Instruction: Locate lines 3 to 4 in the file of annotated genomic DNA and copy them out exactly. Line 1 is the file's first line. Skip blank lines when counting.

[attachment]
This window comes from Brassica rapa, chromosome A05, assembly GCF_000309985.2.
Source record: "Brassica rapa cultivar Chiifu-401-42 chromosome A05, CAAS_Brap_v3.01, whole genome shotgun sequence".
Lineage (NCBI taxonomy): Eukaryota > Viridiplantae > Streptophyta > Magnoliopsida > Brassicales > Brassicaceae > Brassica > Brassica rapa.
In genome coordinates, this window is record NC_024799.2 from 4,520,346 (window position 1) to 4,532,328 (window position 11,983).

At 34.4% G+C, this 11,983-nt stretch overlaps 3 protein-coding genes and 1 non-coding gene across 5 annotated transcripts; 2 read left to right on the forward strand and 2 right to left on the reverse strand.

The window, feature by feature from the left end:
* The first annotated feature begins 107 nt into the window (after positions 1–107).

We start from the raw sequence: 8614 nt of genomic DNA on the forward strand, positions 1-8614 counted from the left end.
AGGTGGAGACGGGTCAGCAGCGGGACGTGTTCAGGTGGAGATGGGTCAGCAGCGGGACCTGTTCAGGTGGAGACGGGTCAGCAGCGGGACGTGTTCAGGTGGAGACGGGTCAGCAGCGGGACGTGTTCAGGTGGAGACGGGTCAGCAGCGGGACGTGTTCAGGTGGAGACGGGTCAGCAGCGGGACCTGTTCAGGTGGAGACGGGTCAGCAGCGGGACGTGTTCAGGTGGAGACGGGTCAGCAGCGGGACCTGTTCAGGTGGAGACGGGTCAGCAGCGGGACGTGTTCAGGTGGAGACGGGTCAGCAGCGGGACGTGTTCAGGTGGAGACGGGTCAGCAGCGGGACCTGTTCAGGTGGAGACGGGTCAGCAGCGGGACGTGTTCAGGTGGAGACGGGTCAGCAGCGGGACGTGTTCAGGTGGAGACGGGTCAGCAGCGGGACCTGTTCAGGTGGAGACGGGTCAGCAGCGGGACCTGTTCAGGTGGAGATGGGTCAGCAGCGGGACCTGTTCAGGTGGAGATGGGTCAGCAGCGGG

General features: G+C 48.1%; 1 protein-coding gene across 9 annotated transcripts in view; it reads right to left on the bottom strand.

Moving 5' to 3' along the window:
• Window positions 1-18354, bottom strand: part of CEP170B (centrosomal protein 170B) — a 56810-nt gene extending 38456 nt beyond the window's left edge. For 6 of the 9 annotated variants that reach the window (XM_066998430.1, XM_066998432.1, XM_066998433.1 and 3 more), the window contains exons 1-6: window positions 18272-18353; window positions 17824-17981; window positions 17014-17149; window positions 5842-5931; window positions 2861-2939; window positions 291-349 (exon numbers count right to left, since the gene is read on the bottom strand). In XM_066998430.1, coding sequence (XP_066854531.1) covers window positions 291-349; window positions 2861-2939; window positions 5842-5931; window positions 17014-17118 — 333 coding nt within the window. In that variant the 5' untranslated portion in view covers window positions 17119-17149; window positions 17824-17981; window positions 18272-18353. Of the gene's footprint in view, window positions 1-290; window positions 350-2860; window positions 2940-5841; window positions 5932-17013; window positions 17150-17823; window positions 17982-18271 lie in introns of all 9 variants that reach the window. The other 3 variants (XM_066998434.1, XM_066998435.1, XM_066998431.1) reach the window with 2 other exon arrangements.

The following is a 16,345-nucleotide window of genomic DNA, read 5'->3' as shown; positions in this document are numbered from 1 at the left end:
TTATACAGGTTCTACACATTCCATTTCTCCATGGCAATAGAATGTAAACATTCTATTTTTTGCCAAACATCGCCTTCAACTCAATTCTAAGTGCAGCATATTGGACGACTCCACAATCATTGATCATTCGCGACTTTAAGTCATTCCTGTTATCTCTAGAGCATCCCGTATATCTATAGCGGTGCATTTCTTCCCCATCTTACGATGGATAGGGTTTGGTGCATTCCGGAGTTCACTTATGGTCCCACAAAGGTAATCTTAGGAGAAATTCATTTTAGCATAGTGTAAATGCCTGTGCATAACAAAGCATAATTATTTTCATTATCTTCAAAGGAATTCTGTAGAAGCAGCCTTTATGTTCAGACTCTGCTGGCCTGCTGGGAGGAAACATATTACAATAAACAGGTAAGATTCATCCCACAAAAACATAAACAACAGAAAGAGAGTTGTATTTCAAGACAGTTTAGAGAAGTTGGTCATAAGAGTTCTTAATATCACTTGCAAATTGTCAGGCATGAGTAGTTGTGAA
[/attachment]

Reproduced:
Lineage (NCBI taxonomy): Eukaryota > Viridiplantae > Streptophyta > Magnoliopsida > Brassicales > Brassicaceae > Brassica > Brassica rapa.
In genome coordinates, this window is record NC_024799.2 from 4,520,346 (window position 1) to 4,532,328 (window position 11,983).